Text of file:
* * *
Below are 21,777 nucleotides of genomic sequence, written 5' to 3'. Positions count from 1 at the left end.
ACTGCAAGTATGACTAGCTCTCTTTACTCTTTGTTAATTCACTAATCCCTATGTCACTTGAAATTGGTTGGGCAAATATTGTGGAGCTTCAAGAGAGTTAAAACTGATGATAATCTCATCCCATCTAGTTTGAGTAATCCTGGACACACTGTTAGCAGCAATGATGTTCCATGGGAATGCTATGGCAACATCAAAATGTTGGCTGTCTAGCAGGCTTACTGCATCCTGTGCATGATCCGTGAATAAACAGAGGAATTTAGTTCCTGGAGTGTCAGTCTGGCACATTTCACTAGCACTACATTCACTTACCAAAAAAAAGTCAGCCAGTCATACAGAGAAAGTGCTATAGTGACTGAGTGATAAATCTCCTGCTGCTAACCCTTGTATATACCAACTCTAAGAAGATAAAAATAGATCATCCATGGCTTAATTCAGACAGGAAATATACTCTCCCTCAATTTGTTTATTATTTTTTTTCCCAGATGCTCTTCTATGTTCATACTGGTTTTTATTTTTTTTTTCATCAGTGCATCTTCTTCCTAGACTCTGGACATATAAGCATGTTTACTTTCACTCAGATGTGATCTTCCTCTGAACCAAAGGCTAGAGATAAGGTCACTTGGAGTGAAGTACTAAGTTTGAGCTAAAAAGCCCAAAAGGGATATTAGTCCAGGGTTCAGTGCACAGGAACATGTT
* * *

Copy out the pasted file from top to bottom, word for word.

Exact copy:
Below are 21,777 nucleotides of genomic sequence, written 5' to 3'. Positions count from 1 at the left end.
ACTGCAAGTATGACTAGCTCTCTTTACTCTTTGTTAATTCACTAATCCCTATGTCACTTGAAATTGGTTGGGCAAATATTGTGGAGCTTCAAGAGAGTTAAAACTGATGATAATCTCATCCCATCTAGTTTGAGTAATCCTGGACACACTGTTAGCAGCAATGATGTTCCATGGGAATGCTATGGCAACATCAAAATGTTGGCTGTCTAGCAGGCTTACTGCATCCTGTGCATGATCCGTGAATAAACAGAGGAATTTAGTTCCTGGAGTGTCAGTCTGGCACATTTCACTAGCACTACATTCACTTACCAAAAAAAAGTCAGCCAGTCATACAGAGAAAGTGCTATAGTGACTGAGTGATAAATCTCCTGCTGCTAACCCTTGTATATACCAACTCTAAGAAGATAAAAATAGATCATCCATGGCTTAATTCAGACAGGAAATATACTCTCCCTCAATTTGTTTATTATTTTTTTTCCCAGATGCTCTTCTATGTTCATACTGGTTTTTATTTTTTTTTTCATCAGTGCATCTTCTTCCTAGACTCTGGACATATAAGCATGTTTACTTTCACTCAGATGTGATCTTCCTCTGAACCAAAGGCTAGAGATAAGGTCACTTGGAGTGAAGTACTAAGTTTGAGCTAAAAAGCCCAAAAGGGATATTAGTCCAGGGTTCAGTGCACAGGAACATGTT